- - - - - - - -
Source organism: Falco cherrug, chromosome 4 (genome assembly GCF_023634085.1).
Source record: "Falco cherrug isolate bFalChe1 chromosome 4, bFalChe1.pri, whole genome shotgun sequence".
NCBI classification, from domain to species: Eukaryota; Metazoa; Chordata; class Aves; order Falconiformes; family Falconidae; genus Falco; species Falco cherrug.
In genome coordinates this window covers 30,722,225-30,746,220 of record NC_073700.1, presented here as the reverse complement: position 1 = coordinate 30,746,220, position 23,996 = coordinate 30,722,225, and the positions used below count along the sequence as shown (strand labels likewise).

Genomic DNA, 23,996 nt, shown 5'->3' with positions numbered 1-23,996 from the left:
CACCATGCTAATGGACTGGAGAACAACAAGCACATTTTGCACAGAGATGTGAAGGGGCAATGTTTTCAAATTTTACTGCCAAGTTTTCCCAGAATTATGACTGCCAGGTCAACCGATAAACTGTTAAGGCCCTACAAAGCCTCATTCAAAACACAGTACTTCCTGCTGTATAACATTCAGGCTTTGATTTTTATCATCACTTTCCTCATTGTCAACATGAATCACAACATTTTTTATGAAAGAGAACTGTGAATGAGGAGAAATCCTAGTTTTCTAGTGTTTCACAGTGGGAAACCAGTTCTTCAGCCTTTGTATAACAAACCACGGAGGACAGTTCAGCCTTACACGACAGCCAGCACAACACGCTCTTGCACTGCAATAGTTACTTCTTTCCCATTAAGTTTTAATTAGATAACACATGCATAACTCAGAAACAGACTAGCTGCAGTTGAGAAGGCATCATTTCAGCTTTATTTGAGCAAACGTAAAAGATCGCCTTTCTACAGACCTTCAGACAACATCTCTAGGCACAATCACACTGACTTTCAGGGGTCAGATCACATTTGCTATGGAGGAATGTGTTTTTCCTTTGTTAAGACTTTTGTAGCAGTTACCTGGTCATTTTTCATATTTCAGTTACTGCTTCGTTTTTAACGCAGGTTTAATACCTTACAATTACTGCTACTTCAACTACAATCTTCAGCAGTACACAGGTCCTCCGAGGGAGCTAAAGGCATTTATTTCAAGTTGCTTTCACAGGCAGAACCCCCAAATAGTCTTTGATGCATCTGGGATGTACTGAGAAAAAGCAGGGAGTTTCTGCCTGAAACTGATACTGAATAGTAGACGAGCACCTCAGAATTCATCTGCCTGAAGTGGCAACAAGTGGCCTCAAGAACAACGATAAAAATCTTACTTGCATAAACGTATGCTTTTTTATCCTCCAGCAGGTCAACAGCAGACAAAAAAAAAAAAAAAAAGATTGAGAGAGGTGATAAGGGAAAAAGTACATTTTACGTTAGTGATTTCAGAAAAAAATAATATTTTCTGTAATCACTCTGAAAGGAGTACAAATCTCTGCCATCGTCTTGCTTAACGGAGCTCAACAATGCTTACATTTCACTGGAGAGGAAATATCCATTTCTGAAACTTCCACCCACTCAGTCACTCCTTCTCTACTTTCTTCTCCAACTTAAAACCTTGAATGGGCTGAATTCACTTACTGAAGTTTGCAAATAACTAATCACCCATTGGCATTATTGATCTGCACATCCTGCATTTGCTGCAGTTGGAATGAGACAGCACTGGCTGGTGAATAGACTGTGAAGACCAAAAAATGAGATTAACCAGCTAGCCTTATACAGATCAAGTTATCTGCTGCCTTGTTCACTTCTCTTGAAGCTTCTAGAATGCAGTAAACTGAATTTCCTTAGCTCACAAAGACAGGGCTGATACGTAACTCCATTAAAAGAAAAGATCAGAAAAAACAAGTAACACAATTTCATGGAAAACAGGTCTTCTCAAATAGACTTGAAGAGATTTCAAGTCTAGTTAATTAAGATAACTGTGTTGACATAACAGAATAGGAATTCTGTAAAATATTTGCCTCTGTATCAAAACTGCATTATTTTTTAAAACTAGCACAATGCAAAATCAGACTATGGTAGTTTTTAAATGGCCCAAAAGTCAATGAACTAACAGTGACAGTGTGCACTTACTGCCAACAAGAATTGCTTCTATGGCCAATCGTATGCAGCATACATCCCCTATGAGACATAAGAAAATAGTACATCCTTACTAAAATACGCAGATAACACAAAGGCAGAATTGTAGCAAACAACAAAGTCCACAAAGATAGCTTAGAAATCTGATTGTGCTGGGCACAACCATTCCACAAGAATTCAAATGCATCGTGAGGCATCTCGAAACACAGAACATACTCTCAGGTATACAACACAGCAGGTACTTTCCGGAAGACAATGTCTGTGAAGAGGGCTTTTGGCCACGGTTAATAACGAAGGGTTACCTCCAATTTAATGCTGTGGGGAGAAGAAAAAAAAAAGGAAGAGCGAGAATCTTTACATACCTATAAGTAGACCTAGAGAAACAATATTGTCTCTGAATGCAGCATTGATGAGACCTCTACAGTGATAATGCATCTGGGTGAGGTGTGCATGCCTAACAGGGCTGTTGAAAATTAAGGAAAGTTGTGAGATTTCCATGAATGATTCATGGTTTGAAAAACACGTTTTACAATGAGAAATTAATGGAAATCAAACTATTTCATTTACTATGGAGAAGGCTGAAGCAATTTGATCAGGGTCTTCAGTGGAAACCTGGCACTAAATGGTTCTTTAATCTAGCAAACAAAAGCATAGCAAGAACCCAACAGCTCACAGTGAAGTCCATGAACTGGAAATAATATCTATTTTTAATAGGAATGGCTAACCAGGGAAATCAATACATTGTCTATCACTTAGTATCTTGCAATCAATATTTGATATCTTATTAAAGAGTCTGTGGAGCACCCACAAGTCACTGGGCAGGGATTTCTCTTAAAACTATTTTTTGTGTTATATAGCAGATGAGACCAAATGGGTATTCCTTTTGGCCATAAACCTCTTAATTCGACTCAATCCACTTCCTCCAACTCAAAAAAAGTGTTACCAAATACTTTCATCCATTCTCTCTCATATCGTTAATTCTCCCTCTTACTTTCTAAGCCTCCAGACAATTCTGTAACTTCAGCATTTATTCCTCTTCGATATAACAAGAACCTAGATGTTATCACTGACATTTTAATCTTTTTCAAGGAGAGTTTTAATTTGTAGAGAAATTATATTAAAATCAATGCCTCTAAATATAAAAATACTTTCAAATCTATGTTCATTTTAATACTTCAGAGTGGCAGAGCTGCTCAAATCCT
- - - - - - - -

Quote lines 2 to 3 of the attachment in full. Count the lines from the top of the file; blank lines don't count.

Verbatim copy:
Source record: "Falco cherrug isolate bFalChe1 chromosome 4, bFalChe1.pri, whole genome shotgun sequence".
NCBI classification, from domain to species: Eukaryota; Metazoa; Chordata; class Aves; order Falconiformes; family Falconidae; genus Falco; species Falco cherrug.